You also have to wonder about the damage it must be doing to Pirelli’s brand. Formula 1 is probably its biggest advertisement; to see such rhetoric in the media about Pirelli products cannot be a good thing for the company.

As a consequence of the above Pirelli Motorsport Director, and occasional twitter antagonist, Paul Hembery has announced changes to the tyres it will offer, starting from the Canadian Grand Prix. Initially Hembery had stated this would take effect from Silverstone, but one wonders whether the sheer loudness of the dissenting voices forced them to act quicker. It also leaves ESM with only one race of tyre-related puns left, Monaco, rather than the two first hoped for.

ESM has never been a fan of racing dictated by tyres; they’re hardly the most exciting part of a racing car for a start. But they are also the key bits which join the car to the track, just in Catalunya they started to make the tail wag the dog in terms of performance. Hopefully, after Monaco, we’ll see less burnt rubber and more of drivers pushing their cars to the limit.

2013 Australian Grand Prix – The Review (featuring Senna)

The first race of the Formula 1 season is always a strange one, not least because for European viewers it happens ridiculously early on a Sunday morning. F1’s opening night tends to showcase who has potential for the year ahead and, more importantly, who has more work to do back at the factory. 2013’s edition was no exception, although the unexpected weather and split qualifying sessions meant Australia was possibly not the truest representation of where things currently lie.

The EngageSportMode team made a concerted effort to stay up and watch the rescheduled late-night qualifying session and the race itself live. Getting up at 6am is tough on the best of days, but a Sunday just seems to make it several times harder. Senna, ESM’s F1 canine correspondent, was dragged from her bed and made to watch also. Afterwards she spent the day chewing sticks, sleeping, and rolling in badger crap. But in between all that we managed to get her opinion on who performed best and worst Down Under.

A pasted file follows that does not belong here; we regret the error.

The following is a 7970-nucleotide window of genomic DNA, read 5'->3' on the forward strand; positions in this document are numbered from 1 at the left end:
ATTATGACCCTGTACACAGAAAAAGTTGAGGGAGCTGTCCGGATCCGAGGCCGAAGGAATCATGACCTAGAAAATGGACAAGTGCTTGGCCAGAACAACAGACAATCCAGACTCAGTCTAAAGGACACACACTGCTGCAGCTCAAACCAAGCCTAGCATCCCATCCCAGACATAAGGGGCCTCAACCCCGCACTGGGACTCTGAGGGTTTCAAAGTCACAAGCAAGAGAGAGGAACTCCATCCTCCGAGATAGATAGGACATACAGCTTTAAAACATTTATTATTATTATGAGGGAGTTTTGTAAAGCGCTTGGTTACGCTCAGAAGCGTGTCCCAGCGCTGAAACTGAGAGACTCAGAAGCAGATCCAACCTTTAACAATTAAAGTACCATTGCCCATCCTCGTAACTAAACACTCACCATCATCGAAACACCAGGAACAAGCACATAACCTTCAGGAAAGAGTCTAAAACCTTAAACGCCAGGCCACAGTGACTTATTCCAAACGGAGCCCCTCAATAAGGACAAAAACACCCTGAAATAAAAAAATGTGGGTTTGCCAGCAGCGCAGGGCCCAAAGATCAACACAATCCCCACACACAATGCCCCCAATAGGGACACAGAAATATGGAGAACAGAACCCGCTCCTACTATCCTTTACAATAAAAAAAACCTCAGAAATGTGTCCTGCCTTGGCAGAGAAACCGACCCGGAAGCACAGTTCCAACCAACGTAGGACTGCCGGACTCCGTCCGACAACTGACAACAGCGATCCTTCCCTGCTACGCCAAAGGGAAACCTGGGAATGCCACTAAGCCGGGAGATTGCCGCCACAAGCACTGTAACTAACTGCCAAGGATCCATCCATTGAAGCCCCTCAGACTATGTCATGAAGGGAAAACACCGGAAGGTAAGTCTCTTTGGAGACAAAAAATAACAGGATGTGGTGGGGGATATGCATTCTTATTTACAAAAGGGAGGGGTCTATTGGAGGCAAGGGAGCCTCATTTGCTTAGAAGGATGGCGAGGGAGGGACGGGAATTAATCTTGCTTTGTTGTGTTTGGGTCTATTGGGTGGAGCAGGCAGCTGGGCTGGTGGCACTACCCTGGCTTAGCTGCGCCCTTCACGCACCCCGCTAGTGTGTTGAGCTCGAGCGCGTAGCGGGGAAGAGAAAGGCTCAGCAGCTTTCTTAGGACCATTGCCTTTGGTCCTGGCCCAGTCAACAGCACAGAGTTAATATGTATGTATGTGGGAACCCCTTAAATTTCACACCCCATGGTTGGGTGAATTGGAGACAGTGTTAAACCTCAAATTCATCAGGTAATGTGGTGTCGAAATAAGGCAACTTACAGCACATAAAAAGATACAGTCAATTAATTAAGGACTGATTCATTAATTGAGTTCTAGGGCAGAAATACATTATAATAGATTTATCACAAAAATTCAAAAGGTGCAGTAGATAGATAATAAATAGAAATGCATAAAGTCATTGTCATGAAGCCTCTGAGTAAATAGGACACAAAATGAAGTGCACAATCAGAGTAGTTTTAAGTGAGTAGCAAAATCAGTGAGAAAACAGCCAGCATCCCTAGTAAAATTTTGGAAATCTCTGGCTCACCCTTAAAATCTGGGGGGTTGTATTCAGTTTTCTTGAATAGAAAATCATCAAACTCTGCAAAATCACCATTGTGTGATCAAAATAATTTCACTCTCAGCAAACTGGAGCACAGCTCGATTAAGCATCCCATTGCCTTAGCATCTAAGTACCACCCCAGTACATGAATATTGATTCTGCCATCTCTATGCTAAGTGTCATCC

Red Bull
Qualifying: Vettel – 1st, Webber – 2nd
Race: Vettel – 3rd, Webber – 6th

A front-row lock out should have yielded better results than this. Another awful start by Webber ruined his chances in the race. Vettel tried hard, but the car seemed to be struggling with tyres in the colder than expected condition. Sebastian still looks to be the man to beat, and you can guarantee he’ll be fired up for Malaysia.
Senna’s view: I could get an F1 car off the line better than Webber, and I don’t even have hands to hold the clutch paddle!

Qualifying: Alonso – 5th, Massa – 4th
Race: Alonso – 2nd, Massa – 4th

After the surprise of Felipe Massa outqualifying Fernando Alonso, the sardonic Spaniard looked deeply unimpressed at the end of Q3. Predictably it was Alonso who outshone Massa in the race, but the Brazilian’s form looks impressive even if he did fade later on. Fernando leapfrogged Vettel during the second round of pit stops and was able to build an effective barrier between himself and the Red Bull, securing second place.
Senna’s view: Still don’t like Alonso, or his eyebrows, but that Ferrari looks to be a contender already.

Qualifying: Button – 10th, Perez – 15th
Race: Button – 9th, Perez – 11th
Oh dear. Despite having the strongest car at the end of the 2012 season, McLaren seems to have entered 2013 by completely forgetting everything they learnt in the closing stages of last year. Both drivers consistently struggled for pace in both qualifying and the race. The team made a colossal error to send Button and Perez out on slicks in Q2, and then furthered it by keeping the Mexican on them, thus destroying his qualifying. In the actual race things failed to improve, with Button scraping into the points and both cars not hugely far off being lapped.
Senna’s view: Somebody needs to be fired, probably Martin Whitmarsh.

Qualifying: Raikkonen – 7th, Grosjean – 8th
Race: Raikkonen – 1st, Grosjean – 10th

I don’t think anyone really saw this result coming. An average qualifying session transpired into an epic victory for the Iceman, thanks to some superb strategy from the Enstone team. Only needing to stop twice, compared to other’s three stop strategies gave Kimi a compounding advantage, and the first win of 2013. Grosjean had a quiet race which, let’s be honest, is a good thing by his standards.
Senna’s view: Kimi is the only driver I’ve ever seen drink the champagne before spraying it! (more…)